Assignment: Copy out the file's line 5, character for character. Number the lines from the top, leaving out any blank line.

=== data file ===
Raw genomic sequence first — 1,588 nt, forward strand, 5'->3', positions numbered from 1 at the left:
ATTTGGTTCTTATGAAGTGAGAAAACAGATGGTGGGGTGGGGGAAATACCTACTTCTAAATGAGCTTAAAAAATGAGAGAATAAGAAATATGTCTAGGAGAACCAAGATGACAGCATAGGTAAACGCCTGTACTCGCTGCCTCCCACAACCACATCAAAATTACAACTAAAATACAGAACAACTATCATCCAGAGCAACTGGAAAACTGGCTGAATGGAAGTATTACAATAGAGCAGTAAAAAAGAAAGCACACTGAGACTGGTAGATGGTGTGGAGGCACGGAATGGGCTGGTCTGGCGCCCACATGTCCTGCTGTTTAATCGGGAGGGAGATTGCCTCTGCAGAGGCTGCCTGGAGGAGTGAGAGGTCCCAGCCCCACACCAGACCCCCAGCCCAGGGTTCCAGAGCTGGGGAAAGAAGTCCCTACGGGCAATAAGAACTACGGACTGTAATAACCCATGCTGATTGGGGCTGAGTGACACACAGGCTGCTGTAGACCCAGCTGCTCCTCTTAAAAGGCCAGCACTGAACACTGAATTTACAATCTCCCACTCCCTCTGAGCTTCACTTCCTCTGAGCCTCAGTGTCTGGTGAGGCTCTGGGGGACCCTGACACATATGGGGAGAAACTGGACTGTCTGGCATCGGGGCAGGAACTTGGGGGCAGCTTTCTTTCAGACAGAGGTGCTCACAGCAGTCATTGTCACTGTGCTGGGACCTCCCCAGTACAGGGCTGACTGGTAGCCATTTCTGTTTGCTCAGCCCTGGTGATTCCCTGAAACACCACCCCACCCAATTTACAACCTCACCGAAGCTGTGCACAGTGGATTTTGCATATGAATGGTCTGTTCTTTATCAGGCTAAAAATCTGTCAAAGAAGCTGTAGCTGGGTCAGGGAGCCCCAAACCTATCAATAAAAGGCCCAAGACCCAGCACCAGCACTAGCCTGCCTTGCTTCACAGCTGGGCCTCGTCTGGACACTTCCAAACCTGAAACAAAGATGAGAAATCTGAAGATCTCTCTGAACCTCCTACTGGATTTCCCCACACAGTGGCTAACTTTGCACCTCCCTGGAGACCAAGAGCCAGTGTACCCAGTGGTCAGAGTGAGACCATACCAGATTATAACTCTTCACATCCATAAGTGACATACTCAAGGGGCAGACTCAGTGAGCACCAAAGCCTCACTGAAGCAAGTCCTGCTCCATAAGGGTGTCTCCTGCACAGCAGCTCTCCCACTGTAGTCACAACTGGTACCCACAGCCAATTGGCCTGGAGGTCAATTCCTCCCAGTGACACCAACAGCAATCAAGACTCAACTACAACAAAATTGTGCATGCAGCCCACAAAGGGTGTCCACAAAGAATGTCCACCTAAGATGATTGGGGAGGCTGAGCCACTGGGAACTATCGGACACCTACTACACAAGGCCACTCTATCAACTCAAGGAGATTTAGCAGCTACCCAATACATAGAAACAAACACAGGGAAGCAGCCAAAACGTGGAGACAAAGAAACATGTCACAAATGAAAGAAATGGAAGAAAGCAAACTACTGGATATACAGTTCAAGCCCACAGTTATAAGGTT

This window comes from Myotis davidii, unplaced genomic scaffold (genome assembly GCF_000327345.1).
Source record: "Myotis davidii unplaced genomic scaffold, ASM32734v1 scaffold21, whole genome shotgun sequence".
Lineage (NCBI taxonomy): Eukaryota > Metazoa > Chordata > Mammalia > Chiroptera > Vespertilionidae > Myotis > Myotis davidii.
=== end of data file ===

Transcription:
Lineage (NCBI taxonomy): Eukaryota > Metazoa > Chordata > Mammalia > Chiroptera > Vespertilionidae > Myotis > Myotis davidii.